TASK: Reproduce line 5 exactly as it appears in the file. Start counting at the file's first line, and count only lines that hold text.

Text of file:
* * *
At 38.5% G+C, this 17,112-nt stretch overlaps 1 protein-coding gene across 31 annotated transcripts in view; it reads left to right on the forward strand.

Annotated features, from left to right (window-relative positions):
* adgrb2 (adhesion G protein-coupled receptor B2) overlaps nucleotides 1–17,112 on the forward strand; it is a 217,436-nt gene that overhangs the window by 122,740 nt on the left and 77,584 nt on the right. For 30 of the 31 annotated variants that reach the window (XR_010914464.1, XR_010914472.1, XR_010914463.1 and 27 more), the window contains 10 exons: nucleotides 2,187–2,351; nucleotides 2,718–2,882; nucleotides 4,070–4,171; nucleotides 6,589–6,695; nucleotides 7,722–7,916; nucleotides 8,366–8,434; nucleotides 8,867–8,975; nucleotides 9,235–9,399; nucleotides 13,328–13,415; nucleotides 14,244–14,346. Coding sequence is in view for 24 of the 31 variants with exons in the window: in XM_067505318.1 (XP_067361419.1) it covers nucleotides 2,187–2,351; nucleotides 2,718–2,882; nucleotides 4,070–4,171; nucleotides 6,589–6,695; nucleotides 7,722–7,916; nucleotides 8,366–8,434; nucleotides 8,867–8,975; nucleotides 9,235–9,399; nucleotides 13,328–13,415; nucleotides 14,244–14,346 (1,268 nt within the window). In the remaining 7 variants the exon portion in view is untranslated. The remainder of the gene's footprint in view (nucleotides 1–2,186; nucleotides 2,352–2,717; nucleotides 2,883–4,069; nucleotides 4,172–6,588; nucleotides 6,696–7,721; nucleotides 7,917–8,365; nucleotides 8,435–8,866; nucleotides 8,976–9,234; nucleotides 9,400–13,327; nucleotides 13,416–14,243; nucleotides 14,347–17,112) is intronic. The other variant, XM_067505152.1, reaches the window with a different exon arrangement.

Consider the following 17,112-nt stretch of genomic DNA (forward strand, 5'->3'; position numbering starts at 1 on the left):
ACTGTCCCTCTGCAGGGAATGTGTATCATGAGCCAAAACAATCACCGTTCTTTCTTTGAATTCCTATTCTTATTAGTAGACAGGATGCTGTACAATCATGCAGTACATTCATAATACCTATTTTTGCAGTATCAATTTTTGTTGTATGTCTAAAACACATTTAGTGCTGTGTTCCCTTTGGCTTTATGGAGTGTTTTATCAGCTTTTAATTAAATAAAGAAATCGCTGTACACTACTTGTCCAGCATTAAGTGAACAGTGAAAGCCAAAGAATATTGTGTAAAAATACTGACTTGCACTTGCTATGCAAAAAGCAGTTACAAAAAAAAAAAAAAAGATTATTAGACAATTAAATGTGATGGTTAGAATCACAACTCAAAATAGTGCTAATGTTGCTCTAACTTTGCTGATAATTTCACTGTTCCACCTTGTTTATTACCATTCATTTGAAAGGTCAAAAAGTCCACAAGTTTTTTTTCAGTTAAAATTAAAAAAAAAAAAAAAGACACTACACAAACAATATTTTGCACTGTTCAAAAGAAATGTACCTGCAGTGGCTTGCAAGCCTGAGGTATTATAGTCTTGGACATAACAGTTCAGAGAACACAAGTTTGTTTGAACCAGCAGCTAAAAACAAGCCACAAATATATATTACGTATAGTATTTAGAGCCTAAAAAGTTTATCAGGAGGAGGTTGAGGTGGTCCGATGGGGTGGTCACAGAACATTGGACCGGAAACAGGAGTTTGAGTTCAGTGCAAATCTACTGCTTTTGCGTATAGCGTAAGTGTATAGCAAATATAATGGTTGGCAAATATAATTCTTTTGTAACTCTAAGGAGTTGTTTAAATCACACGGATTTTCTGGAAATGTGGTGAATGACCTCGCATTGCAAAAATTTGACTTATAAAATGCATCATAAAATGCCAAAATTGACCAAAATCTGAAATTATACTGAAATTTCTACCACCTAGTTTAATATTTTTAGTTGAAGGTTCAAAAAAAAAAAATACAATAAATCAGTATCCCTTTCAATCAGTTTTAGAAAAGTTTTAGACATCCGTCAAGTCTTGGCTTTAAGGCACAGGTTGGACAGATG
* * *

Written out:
ACTGTCCCTCTGCAGGGAATGTGTATCATGAGCCAAAACAATCACCGTTCTTTCTTTGAATTCCTATTCTTATTAGTAGACAGGATGCTGTACAATCATGCAGTACATTCATAATACCTATTTTTGCAGTATCAATTTTTGTTGTATGTCTAAAACACATTTAGTGCTGTGTTCCCTTTGGCTTTATGGAGTGTTTTATCAGCTTTTAATTAAATAAAGAAATCGCTGTACACTACTTGTCCAGCATTAAGTGAACAGTGAAAGCCAAAGAATATTGTGTAAAAATACTGACTTGCACTTGCTATGCAAAAAGCAGTTACAAAAAAAAAAAAAAAGATTATTAGACAATTAAATGTGATGGTTAGAATCACAACTCAAAATAGTGCTAATGTTGCTCTAACTTTGCTGATAATTTCACTGTTCCACCTTGTTTATTACCATTCATTTGAAAGGTCAAAAAGTCCACAAGTTTTTTTTCAGTTAAAATTAAAAAAAAAAAAAAAGACACTACACAAACAATATTTTGCACTGTTCAAAAGAAATGTACCTGCAGTGGCTTGCAAGCCTGAGGTATTATAGTCTTGGACATAACAGTTCAGAGAACACAAGTTTGTTTGAACCAGCAGCTAAAAACAAGCCACAAATATATATTACGTATAGTATTTAGAGCCTAAAAAGTTTATCAGGAGGAGGTTGAGGTGGTCCGATGGGGTGGTCACAGAACATTGGACCGGAAACAGGAGTTTGAGTTCAGTGCAAATCTACTGCTTTTGCGTATAGCGTAAGTGTATAGCAAATATAATGGTTGGCAAATATAATTCTTTTGTAACTCTAAGGAGTTGTTTAAATCACACGGATTTTCTGGAAATGTGGTGAATGACCTCGCATTGCAAAAATTTGACTTATAAAATGCATCATAAAATGCCAAAATTGACCAAAATCTGAAATTATACTGAAATTTCTACCACCTAGTTTAATATTTTTAGTTGAAGGTTCAAAAAAAAAAAATACAATAAATCAGTATCCCTTTCAATCAGTTTTAGAAAAGTTTTAGACATCCGTCAAGTCTTGGCTTTAAGGCACAGGTTGGACAGATG